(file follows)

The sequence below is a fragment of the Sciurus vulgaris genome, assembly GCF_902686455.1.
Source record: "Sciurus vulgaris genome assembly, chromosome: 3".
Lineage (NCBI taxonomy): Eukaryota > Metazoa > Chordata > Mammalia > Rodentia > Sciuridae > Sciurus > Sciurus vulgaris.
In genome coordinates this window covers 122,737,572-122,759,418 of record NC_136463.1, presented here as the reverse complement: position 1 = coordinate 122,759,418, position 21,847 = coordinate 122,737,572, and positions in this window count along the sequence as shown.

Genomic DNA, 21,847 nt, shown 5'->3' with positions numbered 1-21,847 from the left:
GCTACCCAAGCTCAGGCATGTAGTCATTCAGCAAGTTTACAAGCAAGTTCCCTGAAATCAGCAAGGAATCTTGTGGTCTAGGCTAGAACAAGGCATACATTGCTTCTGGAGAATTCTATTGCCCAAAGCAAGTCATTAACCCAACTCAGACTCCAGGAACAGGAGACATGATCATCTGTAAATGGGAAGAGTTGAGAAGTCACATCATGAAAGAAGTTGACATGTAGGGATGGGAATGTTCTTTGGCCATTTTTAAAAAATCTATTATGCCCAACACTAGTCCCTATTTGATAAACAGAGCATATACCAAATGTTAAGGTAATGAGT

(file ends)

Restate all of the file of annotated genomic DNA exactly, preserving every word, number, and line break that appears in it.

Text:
The sequence below is a fragment of the Sciurus vulgaris genome, assembly GCF_902686455.1.
Source record: "Sciurus vulgaris genome assembly, chromosome: 3".
Lineage (NCBI taxonomy): Eukaryota > Metazoa > Chordata > Mammalia > Rodentia > Sciuridae > Sciurus > Sciurus vulgaris.
In genome coordinates this window covers 122,737,572-122,759,418 of record NC_136463.1, presented here as the reverse complement: position 1 = coordinate 122,759,418, position 21,847 = coordinate 122,737,572, and positions in this window count along the sequence as shown.

Genomic DNA, 21,847 nt, shown 5'->3' with positions numbered 1-21,847 from the left:
GCTACCCAAGCTCAGGCATGTAGTCATTCAGCAAGTTTACAAGCAAGTTCCCTGAAATCAGCAAGGAATCTTGTGGTCTAGGCTAGAACAAGGCATACATTGCTTCTGGAGAATTCTATTGCCCAAAGCAAGTCATTAACCCAACTCAGACTCCAGGAACAGGAGACATGATCATCTGTAAATGGGAAGAGTTGAGAAGTCACATCATGAAAGAAGTTGACATGTAGGGATGGGAATGTTCTTTGGCCATTTTTAAAAAATCTATTATGCCCAACACTAGTCCCTATTTGATAAACAGAGCATATACCAAATGTTAAGGTAATGAGT